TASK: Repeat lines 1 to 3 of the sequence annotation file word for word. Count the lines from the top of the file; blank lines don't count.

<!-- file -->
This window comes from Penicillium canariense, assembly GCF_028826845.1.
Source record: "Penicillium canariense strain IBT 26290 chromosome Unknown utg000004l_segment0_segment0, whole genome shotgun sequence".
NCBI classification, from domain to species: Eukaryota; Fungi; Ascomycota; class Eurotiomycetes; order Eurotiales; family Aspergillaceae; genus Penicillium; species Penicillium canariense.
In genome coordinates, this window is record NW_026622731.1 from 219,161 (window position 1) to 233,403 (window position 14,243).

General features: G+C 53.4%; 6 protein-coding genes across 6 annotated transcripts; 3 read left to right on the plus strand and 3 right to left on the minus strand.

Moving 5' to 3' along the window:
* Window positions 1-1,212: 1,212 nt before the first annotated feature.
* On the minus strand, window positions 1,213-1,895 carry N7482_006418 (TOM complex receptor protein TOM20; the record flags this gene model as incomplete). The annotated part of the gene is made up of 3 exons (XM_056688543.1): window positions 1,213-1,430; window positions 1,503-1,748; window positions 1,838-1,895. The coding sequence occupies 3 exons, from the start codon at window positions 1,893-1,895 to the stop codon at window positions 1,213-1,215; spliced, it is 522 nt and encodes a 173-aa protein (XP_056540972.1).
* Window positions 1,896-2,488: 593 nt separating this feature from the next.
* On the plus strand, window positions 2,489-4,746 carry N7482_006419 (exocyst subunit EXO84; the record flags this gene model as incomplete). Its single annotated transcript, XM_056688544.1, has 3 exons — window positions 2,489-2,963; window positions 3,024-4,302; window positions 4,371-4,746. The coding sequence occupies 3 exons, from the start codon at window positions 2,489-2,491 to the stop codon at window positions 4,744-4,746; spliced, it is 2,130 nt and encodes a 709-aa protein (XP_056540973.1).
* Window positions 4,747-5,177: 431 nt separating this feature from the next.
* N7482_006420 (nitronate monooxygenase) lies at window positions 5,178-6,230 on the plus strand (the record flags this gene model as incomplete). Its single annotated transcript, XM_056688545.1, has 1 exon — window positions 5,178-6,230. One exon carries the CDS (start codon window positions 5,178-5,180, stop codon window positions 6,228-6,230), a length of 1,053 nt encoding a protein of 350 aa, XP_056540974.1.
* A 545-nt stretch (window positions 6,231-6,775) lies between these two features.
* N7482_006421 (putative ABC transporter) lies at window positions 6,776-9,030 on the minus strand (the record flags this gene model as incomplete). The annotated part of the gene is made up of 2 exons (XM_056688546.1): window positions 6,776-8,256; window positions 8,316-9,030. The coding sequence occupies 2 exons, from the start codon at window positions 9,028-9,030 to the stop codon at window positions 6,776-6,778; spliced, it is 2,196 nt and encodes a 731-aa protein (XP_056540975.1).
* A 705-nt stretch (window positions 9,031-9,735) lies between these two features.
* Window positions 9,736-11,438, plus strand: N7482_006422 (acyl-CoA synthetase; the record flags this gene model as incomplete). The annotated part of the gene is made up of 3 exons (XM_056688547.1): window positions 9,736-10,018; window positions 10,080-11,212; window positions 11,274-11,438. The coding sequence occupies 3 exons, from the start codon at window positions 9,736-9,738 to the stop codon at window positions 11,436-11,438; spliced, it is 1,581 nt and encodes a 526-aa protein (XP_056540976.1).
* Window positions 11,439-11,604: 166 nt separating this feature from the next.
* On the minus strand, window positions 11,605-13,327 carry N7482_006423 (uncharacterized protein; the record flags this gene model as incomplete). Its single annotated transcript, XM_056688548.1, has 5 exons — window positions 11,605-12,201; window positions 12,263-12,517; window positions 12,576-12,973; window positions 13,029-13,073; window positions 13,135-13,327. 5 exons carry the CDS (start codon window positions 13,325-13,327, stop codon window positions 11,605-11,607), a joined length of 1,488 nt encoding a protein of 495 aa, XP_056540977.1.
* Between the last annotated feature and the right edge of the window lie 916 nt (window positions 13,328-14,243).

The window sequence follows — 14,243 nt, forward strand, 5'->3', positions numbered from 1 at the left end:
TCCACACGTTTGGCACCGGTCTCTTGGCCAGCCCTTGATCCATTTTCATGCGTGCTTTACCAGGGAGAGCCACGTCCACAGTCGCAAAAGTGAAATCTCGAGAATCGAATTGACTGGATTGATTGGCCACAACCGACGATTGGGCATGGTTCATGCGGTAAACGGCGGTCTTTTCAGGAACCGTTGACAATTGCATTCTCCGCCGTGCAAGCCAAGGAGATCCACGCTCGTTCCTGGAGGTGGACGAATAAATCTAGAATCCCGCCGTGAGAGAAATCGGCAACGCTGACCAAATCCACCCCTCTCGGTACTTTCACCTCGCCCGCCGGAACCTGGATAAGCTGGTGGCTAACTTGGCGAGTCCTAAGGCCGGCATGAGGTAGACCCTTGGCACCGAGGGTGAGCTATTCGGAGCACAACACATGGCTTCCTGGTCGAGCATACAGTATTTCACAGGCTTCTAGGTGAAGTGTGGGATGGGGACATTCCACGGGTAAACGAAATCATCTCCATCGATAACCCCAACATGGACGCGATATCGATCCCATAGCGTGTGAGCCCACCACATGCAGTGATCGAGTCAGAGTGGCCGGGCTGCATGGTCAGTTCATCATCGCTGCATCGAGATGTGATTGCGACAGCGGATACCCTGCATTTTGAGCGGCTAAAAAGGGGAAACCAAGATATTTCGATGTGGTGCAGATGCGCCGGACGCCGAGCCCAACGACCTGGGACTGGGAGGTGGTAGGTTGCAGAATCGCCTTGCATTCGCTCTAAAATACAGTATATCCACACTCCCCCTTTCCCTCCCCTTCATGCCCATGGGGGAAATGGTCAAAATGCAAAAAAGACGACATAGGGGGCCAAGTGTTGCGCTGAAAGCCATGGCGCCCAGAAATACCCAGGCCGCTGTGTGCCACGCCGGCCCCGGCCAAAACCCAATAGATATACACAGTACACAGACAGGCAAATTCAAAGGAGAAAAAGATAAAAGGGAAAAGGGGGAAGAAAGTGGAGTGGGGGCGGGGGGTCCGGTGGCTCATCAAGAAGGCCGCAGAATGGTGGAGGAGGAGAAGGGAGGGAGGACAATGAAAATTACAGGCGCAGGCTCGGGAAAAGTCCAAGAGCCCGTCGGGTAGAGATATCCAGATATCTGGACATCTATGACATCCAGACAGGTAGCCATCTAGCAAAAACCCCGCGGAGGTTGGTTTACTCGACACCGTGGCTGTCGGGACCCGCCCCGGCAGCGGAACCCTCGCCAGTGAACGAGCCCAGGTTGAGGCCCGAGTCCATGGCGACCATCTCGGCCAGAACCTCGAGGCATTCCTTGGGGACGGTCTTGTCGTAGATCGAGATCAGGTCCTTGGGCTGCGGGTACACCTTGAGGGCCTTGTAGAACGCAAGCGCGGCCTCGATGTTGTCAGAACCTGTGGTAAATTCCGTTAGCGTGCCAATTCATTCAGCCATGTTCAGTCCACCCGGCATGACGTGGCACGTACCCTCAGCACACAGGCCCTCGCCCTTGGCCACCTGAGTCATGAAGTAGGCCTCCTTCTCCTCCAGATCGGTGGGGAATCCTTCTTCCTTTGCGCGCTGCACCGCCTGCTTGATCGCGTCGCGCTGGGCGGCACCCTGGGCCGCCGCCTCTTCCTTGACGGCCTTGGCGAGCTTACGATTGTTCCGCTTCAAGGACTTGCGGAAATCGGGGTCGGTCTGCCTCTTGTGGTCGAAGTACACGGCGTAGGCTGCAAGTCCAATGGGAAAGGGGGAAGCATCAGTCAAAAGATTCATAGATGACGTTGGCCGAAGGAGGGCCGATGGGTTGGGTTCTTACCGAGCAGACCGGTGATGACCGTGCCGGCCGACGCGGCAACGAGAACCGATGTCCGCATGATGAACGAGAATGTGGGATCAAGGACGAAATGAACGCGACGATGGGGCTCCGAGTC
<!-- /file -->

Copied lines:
This window comes from Penicillium canariense, assembly GCF_028826845.1.
Source record: "Penicillium canariense strain IBT 26290 chromosome Unknown utg000004l_segment0_segment0, whole genome shotgun sequence".
NCBI classification, from domain to species: Eukaryota; Fungi; Ascomycota; class Eurotiomycetes; order Eurotiales; family Aspergillaceae; genus Penicillium; species Penicillium canariense.